Cabal is a 1988 arcade video game originally developed by TAD Corporation and published in Japan by Taito Corporation and in North America and Europe by Fabtek. In this game, the player controls a commando, viewed from behind, trying to destroy various enemy military bases. The game was innovative for the era, and a modest success in sales.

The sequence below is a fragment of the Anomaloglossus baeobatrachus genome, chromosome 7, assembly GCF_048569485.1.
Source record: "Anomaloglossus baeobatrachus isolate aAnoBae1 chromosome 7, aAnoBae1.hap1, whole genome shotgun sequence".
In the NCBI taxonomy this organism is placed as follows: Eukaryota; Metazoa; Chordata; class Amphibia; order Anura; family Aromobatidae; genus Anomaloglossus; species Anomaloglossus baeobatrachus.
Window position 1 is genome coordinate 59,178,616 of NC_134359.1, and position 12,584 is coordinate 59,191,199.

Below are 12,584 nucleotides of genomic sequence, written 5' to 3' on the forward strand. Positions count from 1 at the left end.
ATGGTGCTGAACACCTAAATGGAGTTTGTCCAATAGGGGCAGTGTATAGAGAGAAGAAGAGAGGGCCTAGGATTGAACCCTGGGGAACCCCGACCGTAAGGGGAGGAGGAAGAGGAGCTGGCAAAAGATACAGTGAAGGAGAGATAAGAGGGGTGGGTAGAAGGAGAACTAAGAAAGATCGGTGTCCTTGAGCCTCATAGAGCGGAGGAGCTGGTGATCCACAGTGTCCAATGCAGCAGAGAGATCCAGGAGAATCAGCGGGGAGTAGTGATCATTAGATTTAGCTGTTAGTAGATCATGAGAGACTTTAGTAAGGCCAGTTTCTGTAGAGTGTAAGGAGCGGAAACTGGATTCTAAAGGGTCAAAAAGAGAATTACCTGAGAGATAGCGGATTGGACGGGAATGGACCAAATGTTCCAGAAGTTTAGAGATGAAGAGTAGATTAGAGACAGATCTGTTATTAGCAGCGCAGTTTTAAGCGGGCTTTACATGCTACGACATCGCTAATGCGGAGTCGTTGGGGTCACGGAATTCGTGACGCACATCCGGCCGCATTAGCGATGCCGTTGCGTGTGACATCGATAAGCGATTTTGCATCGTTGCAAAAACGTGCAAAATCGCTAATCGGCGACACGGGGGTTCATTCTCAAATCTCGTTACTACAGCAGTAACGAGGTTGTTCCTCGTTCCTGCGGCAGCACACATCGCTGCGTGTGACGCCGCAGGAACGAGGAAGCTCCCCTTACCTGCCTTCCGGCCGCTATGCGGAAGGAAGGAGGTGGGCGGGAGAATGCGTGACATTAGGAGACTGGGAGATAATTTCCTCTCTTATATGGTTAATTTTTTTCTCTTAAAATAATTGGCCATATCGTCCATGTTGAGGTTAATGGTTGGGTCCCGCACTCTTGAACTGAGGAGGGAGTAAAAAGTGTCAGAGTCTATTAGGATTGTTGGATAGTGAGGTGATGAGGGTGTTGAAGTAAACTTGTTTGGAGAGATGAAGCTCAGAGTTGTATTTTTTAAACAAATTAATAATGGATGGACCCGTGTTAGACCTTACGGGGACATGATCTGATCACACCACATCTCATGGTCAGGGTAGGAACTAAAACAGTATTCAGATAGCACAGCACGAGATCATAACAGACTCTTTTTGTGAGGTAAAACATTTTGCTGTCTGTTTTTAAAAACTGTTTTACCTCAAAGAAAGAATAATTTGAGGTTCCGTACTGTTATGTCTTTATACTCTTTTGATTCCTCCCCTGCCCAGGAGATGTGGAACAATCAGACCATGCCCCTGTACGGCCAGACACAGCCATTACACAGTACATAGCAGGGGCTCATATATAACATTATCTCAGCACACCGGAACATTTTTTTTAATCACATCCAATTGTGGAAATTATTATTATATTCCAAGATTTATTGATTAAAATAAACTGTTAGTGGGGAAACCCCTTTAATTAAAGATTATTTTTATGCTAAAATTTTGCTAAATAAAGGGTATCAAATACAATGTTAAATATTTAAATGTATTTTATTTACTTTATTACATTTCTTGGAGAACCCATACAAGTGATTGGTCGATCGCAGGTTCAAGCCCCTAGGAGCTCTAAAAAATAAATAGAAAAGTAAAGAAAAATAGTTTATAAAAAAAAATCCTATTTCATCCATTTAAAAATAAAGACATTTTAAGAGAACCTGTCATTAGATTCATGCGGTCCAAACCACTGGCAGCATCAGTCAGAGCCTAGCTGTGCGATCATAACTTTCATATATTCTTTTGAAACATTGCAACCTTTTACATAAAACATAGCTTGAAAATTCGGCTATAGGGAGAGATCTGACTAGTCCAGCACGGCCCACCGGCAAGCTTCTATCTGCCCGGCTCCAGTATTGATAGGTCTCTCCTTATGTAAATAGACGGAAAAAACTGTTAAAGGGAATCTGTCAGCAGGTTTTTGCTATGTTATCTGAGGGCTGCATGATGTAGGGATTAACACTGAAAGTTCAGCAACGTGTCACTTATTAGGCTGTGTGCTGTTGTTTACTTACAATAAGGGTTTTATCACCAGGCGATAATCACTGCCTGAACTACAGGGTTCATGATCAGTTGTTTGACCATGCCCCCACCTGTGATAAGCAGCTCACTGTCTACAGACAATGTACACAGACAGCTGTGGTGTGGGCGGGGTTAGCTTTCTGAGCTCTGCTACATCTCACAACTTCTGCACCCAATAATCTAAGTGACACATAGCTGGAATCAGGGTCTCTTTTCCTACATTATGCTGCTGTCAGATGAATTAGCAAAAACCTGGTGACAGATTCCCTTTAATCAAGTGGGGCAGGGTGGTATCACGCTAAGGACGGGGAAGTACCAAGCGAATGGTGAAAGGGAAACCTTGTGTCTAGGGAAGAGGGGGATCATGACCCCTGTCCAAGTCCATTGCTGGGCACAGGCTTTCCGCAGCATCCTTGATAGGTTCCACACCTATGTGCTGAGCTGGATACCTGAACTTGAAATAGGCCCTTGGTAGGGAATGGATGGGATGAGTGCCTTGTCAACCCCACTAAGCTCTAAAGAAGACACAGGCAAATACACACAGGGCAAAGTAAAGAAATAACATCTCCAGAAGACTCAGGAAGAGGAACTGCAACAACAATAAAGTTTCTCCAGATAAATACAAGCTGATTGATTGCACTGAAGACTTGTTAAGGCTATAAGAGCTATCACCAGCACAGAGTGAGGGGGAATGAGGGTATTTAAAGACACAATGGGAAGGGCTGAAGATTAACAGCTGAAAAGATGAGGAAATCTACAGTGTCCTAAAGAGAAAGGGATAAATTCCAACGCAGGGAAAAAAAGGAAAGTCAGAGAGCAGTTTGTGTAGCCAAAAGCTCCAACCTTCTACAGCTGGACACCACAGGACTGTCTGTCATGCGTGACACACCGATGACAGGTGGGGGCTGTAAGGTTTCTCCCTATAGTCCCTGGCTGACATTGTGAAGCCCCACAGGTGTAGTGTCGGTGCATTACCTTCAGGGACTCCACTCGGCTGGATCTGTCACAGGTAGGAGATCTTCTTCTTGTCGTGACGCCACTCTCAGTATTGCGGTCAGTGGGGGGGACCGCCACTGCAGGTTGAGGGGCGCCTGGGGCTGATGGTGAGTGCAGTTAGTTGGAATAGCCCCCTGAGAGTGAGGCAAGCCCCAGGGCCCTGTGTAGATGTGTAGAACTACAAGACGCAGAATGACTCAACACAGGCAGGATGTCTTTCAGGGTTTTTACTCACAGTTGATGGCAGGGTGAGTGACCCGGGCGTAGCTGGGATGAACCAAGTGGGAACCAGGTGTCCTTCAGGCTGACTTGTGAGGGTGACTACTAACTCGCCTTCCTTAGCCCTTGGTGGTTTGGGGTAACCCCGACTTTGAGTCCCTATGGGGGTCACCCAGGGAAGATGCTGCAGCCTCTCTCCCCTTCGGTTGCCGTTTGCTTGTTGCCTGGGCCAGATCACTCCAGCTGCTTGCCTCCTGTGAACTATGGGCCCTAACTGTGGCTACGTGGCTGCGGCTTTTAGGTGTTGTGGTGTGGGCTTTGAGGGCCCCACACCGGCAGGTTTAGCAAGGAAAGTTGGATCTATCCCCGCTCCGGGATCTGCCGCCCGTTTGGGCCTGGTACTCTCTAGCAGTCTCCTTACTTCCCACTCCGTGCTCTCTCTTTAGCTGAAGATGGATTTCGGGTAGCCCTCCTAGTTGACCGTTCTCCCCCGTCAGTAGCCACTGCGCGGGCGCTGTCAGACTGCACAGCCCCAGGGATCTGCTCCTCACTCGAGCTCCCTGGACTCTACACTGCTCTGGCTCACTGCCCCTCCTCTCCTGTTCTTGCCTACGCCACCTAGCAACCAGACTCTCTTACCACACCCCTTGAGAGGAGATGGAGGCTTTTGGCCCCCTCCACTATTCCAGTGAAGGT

Cabal was somewhat innovative in that it featured a 3D perspective in which the player character was situated in the foreground with an over-the-shoulder camera view, similar to modern third-person shooters. Although it is sometimes compared to contemporary games such as Commando and Ikari Warriors, it differs in that the player cannot move forward of his own volition; an area first needs to be cleared of enemies before the game automatically advances. Players cannot move the character while firing (holding down the fire button gives players control of the aiming cursor), and when moving the character to avoid incoming bullets, the aiming cursor moves along in tandem. This creates the need for a careful balance between offensive and defensive tactics, separating Cabal from run-and-gun shooters which relied more on reflexes. Advanced gameplay involves destructible asset management in balancing dodging (which gets riskier as the number of enemy projectiles on screen increases) with the safer alternative of taking cover behind a protective but limited durability wall. Overall it was somewhat popular and did respectably well in the arcades.